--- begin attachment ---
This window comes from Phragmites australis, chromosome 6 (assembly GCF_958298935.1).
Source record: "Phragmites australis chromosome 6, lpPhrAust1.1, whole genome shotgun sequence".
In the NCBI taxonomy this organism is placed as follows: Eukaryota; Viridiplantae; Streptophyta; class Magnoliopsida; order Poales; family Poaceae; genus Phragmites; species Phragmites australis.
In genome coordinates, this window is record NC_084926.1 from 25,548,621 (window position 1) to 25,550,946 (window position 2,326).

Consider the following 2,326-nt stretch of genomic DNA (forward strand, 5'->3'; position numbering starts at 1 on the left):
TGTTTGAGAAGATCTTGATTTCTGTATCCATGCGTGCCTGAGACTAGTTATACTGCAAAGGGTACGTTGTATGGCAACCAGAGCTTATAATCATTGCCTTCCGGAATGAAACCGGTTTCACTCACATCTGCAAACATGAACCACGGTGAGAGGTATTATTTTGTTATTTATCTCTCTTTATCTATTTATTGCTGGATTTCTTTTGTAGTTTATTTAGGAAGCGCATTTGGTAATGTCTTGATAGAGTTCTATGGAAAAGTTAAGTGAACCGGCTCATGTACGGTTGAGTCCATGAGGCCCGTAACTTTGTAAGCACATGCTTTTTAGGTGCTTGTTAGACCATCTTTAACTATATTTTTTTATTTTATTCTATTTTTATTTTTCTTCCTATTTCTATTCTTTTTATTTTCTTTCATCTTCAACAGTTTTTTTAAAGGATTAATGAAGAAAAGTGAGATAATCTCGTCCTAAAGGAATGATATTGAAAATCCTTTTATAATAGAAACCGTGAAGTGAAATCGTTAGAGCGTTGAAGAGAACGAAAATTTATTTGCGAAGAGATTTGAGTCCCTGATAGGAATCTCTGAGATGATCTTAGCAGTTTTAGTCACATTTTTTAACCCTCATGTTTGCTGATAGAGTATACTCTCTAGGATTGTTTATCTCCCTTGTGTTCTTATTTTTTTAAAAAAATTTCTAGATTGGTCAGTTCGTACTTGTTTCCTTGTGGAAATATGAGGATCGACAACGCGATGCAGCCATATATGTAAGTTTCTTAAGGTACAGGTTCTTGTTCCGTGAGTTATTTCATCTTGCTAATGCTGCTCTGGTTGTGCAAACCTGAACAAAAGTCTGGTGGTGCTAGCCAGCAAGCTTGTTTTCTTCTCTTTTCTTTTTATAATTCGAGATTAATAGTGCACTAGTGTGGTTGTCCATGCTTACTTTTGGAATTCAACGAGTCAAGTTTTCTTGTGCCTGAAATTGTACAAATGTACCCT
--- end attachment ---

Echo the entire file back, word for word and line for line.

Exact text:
This window comes from Phragmites australis, chromosome 6 (assembly GCF_958298935.1).
Source record: "Phragmites australis chromosome 6, lpPhrAust1.1, whole genome shotgun sequence".
In the NCBI taxonomy this organism is placed as follows: Eukaryota; Viridiplantae; Streptophyta; class Magnoliopsida; order Poales; family Poaceae; genus Phragmites; species Phragmites australis.
In genome coordinates, this window is record NC_084926.1 from 25,548,621 (window position 1) to 25,550,946 (window position 2,326).

Consider the following 2,326-nt stretch of genomic DNA (forward strand, 5'->3'; position numbering starts at 1 on the left):
TGTTTGAGAAGATCTTGATTTCTGTATCCATGCGTGCCTGAGACTAGTTATACTGCAAAGGGTACGTTGTATGGCAACCAGAGCTTATAATCATTGCCTTCCGGAATGAAACCGGTTTCACTCACATCTGCAAACATGAACCACGGTGAGAGGTATTATTTTGTTATTTATCTCTCTTTATCTATTTATTGCTGGATTTCTTTTGTAGTTTATTTAGGAAGCGCATTTGGTAATGTCTTGATAGAGTTCTATGGAAAAGTTAAGTGAACCGGCTCATGTACGGTTGAGTCCATGAGGCCCGTAACTTTGTAAGCACATGCTTTTTAGGTGCTTGTTAGACCATCTTTAACTATATTTTTTTATTTTATTCTATTTTTATTTTTCTTCCTATTTCTATTCTTTTTATTTTCTTTCATCTTCAACAGTTTTTTTAAAGGATTAATGAAGAAAAGTGAGATAATCTCGTCCTAAAGGAATGATATTGAAAATCCTTTTATAATAGAAACCGTGAAGTGAAATCGTTAGAGCGTTGAAGAGAACGAAAATTTATTTGCGAAGAGATTTGAGTCCCTGATAGGAATCTCTGAGATGATCTTAGCAGTTTTAGTCACATTTTTTAACCCTCATGTTTGCTGATAGAGTATACTCTCTAGGATTGTTTATCTCCCTTGTGTTCTTATTTTTTTAAAAAAATTTCTAGATTGGTCAGTTCGTACTTGTTTCCTTGTGGAAATATGAGGATCGACAACGCGATGCAGCCATATATGTAAGTTTCTTAAGGTACAGGTTCTTGTTCCGTGAGTTATTTCATCTTGCTAATGCTGCTCTGGTTGTGCAAACCTGAACAAAAGTCTGGTGGTGCTAGCCAGCAAGCTTGTTTTCTTCTCTTTTCTTTTTATAATTCGAGATTAATAGTGCACTAGTGTGGTTGTCCATGCTTACTTTTGGAATTCAACGAGTCAAGTTTTCTTGTGCCTGAAATTGTACAAATGTACCCT